In the past ten years, the medical community saw a huge uptick in the amount of research done about probiotic therapy for gut health, and now the trend is hitting dental research as well. Probiotics are, most succinctly, beneficial bacteria that digest food by-products, thus benefiting the body by getting rid of something that otherwise would turn to waste and rot.
A 2016 study discovered that a kind of bacteria called A12 was able to fight a harmful bacterium known as S.mutans, which lives in the mouth and synthesizes sugar into lactic acid. This, of course, creates an acidic atmosphere, which contributes to sticky plaque. S.mutans is the bacterium which causes tooth decay by compromising the tooth enamel with the acidic environment and also attracting a bad strain of lactobacilli to one’s teeth.
Lactobacilli bacteria, which loves to reside on the tongue, by itself, is not very threatening. However, once the S.mutans has infiltrated the enamel of the tooth, lactobacilli finish the job of creating the cavity. The by-product of this rotting process often ends up in the GI tract when a person swallows saliva, causing digestive problems and even heart problems since plaque from dietary fat and dental plaque can both threaten the arteries.
So, by fighting S.mutans, probiotic bacterium A12 prevents this chain of events that can lead to cavities and tooth decay.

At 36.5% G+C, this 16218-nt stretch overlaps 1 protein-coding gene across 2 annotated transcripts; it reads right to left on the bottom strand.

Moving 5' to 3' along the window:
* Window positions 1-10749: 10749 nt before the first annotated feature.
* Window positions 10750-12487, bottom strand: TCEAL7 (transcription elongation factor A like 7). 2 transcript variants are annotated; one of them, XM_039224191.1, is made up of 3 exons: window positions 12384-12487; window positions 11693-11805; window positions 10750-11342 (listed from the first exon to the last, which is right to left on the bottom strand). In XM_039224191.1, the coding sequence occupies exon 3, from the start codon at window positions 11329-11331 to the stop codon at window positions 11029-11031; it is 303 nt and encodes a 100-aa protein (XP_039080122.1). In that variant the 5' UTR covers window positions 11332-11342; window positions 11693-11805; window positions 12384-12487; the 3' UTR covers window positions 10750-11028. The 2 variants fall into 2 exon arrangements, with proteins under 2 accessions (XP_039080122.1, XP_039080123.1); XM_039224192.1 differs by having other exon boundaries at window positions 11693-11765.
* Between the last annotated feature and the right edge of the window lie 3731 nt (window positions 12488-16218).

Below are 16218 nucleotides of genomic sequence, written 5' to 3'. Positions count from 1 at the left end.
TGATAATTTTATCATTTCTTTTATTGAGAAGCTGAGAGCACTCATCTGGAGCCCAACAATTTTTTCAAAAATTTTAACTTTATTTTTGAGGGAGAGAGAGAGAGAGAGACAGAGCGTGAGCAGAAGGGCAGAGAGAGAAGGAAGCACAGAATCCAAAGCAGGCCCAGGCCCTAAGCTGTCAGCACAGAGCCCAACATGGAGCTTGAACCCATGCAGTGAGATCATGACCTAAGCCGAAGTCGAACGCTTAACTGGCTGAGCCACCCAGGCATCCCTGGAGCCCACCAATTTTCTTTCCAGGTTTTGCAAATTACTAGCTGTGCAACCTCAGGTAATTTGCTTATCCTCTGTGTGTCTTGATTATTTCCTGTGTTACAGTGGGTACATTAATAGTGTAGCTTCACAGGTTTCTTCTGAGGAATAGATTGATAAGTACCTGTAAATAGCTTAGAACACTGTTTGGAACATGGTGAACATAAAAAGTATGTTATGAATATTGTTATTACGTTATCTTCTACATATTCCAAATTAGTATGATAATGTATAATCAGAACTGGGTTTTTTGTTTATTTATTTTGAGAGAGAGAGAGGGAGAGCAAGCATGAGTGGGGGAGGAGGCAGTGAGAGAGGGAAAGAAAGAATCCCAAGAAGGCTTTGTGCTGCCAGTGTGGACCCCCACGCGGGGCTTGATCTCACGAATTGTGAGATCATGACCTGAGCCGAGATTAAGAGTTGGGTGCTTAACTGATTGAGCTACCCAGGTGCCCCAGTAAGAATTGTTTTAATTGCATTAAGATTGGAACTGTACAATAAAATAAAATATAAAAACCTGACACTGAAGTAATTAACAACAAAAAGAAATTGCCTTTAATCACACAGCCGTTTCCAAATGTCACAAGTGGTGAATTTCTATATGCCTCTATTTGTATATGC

There are also studies that show probiotics help with gum disease, such as gingivitis. Lactobacillus reuteri, a 2007 dental study suggests, decreases gum inflammation by killing off the bad bacteria that are thriving in an unhealthy oral environment.
What is the mechanism by which these probiotics work? Well, they augment the flora of one’s mouth. Bad bacteria is present in everyone’s mouth. However, when someone eats a diet full of simple sugars, a much beloved food source for those bacteria, they proliferate and begin to create problems within the body. When a person takes the beneficial bacteria through probiotics, they are able to overtake the bad bugs in a person’s oral environment.
The FDA has yet to approve oral probiotics, but their popularity seems to be growing among holistic practitioners and online consumers.
Dr. Brusky remains open-minded but says special dental probiotic powders cannot be substituted for regular teeth cleanings, which break down already-calcified plaque, something probiotics cannot dissolve. Also, there is no substitute for thorough, daily flossing.